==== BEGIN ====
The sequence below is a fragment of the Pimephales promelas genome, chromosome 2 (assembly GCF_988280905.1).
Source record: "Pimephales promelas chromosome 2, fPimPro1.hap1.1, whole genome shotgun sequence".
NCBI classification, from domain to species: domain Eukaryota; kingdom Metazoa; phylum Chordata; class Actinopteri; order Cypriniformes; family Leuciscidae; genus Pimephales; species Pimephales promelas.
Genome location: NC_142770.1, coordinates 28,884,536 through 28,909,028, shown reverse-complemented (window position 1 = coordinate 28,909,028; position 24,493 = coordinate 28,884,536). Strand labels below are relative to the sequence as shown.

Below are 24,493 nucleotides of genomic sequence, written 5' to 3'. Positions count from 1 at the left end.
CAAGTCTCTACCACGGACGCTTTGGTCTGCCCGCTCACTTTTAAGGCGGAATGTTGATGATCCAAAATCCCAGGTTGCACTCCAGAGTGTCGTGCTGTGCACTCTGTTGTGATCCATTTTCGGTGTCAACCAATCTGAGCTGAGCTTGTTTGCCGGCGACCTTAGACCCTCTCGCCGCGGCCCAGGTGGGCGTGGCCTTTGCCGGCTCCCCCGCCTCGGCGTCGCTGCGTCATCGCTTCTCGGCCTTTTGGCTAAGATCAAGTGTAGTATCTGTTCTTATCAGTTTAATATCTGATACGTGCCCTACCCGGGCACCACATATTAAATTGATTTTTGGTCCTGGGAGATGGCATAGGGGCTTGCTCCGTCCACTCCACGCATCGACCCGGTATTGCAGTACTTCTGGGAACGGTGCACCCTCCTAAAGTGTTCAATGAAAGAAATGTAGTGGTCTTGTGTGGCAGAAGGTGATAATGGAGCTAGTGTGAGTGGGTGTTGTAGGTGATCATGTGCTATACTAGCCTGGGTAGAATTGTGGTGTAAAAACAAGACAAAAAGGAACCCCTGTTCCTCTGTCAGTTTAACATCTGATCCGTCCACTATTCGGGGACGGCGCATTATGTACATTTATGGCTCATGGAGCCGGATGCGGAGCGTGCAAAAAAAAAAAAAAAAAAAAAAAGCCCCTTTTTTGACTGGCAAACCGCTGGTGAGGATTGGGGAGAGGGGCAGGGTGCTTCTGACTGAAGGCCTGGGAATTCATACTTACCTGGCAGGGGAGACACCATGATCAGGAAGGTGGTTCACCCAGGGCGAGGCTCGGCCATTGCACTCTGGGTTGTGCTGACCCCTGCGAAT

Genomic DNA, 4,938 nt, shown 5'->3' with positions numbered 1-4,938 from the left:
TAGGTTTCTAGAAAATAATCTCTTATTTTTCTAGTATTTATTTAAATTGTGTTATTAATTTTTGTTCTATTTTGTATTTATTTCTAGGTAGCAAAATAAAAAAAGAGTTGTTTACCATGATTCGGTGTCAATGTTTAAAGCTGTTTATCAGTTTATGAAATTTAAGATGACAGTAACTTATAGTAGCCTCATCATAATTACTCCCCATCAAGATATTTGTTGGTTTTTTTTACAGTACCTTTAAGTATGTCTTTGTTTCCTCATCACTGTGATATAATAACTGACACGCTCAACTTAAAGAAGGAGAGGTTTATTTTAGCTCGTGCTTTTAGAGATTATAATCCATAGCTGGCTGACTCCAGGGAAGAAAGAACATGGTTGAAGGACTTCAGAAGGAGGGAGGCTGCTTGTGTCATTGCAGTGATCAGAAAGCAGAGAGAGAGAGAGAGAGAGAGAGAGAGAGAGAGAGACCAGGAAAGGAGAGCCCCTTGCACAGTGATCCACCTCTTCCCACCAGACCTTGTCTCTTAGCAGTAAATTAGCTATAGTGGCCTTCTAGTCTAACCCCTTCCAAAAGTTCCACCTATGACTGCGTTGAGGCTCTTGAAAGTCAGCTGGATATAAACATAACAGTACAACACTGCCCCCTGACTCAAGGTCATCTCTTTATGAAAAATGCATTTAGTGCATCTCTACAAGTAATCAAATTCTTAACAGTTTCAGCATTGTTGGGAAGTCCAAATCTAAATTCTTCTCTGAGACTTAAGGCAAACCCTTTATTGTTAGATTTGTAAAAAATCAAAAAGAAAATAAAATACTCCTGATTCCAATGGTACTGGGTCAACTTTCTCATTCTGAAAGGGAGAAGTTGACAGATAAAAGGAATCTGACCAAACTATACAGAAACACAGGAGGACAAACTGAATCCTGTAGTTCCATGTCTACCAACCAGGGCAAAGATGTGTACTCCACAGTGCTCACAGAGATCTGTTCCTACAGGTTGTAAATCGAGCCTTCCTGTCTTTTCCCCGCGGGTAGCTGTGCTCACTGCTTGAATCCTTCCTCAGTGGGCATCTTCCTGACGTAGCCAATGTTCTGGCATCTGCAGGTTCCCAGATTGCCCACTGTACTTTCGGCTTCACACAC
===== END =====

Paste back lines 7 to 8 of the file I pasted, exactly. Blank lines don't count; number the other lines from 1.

Genomic DNA, 4,938 nt, shown 5'->3' with positions numbered 1-4,938 from the left:
TAGGTTTCTAGAAAATAATCTCTTATTTTTCTAGTATTTATTTAAATTGTGTTATTAATTTTTGTTCTATTTTGTATTTATTTCTAGGTAGCAAAATAAAAAAAGAGTTGTTTACCATGATTCGGTGTCAATGTTTAAAGCTGTTTATCAGTTTATGAAATTTAAGATGACAGTAACTTATAGTAGCCTCATCATAATTACTCCCCATCAAGATATTTGTTGGTTTTTTTTACAGTACCTTTAAGTATGTCTTTGTTTCCTCATCACTGTGATATAATAACTGACACGCTCAACTTAAAGAAGGAGAGGTTTATTTTAGCTCGTGCTTTTAGAGATTATAATCCATAGCTGGCTGACTCCAGGGAAGAAAGAACATGGTTGAAGGACTTCAGAAGGAGGGAGGCTGCTTGTGTCATTGCAGTGATCAGAAAGCAGAGAGAGAGAGAGAGAGAGAGAGAGAGAGAGAGAGACCAGGAAAGGAGAGCCCCTTGCACAGTGATCCACCTCTTCCCACCAGACCTTGTCTCTTAGCAGTAAATTAGCTATAGTGGCCTTCTAGTCTAACCCCTTCCAAAAGTTCCACCTATGACTGCGTTGAGGCTCTTGAAAGTCAGCTGGATATAAACATAACAGTACAACACTGCCCCCTGACTCAAGGTCATCTCTTTATGAAAAATGCATTTAGTGCATCTCTACAAGTAATCAAATTCTTAACAGTTTCAGCATTGTTGGGAAGTCCAAATCTAAATTCTTCTCTGAGACTTAAGGCAAACCCTTTATTGTTAGATTTGTAAAAAATCAAAAAGAAAATAAAATACTCCTGATTCCAATGGTACTGGGTCAACTTTCTCATTCTGAAAGGGAGAAGTTGACAGATAAAAGGAATCTGACCAAACTATACAGAAACACAGGAGGACAAACTGAATCCTGTAGTTCCATGTCTACCAACCAGGGCAAAGATGTGTACTCCACAGTGCTCACAGAGATCTGTTCCTACAGGTTGTAAATCGAGCCTTCCTGTCTTTTCCCCGCGGGTAGCTGTGCTCACTGCTTGAATCCTTCCTCAGTGGGCATCTTCCTGACGTAGCCAATGTTCTGGCATCTGCAGGTTCCCAGATTGCCCACTGTACTTTCGGCTTCACACAC